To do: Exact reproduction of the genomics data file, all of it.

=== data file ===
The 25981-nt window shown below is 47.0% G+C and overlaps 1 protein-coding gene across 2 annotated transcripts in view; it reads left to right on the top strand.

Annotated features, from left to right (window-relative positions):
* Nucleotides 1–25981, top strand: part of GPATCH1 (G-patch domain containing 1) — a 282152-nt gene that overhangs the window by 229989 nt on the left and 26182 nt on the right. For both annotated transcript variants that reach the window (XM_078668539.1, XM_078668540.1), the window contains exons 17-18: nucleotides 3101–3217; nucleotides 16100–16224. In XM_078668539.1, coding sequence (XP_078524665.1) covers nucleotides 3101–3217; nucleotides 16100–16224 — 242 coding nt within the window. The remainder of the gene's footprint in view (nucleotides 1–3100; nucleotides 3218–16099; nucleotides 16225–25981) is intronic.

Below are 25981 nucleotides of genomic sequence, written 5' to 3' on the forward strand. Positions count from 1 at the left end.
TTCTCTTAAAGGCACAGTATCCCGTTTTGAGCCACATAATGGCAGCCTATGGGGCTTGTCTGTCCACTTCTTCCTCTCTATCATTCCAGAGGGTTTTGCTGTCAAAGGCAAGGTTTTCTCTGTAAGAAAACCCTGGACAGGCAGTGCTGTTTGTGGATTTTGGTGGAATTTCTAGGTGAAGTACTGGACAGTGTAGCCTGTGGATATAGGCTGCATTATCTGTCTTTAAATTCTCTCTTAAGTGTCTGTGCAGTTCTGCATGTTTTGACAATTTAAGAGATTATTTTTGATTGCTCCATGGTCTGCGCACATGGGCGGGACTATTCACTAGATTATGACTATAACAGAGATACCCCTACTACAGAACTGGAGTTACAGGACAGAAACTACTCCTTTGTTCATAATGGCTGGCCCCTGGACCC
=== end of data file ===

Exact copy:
The 25981-nt window shown below is 47.0% G+C and overlaps 1 protein-coding gene across 2 annotated transcripts in view; it reads left to right on the top strand.

Annotated features, from left to right (window-relative positions):
* Nucleotides 1–25981, top strand: part of GPATCH1 (G-patch domain containing 1) — a 282152-nt gene that overhangs the window by 229989 nt on the left and 26182 nt on the right. For both annotated transcript variants that reach the window (XM_078668539.1, XM_078668540.1), the window contains exons 17-18: nucleotides 3101–3217; nucleotides 16100–16224. In XM_078668539.1, coding sequence (XP_078524665.1) covers nucleotides 3101–3217; nucleotides 16100–16224 — 242 coding nt within the window. The remainder of the gene's footprint in view (nucleotides 1–3100; nucleotides 3218–16099; nucleotides 16225–25981) is intronic.

Below are 25981 nucleotides of genomic sequence, written 5' to 3' on the forward strand. Positions count from 1 at the left end.
TTCTCTTAAAGGCACAGTATCCCGTTTTGAGCCACATAATGGCAGCCTATGGGGCTTGTCTGTCCACTTCTTCCTCTCTATCATTCCAGAGGGTTTTGCTGTCAAAGGCAAGGTTTTCTCTGTAAGAAAACCCTGGACAGGCAGTGCTGTTTGTGGATTTTGGTGGAATTTCTAGGTGAAGTACTGGACAGTGTAGCCTGTGGATATAGGCTGCATTATCTGTCTTTAAATTCTCTCTTAAGTGTCTGTGCAGTTCTGCATGTTTTGACAATTTAAGAGATTATTTTTGATTGCTCCATGGTCTGCGCACATGGGCGGGACTATTCACTAGATTATGACTATAACAGAGATACCCCTACTACAGAACTGGAGTTACAGGACAGAAACTACTCCTTTGTTCATAATGGCTGGCCCCTGGACCC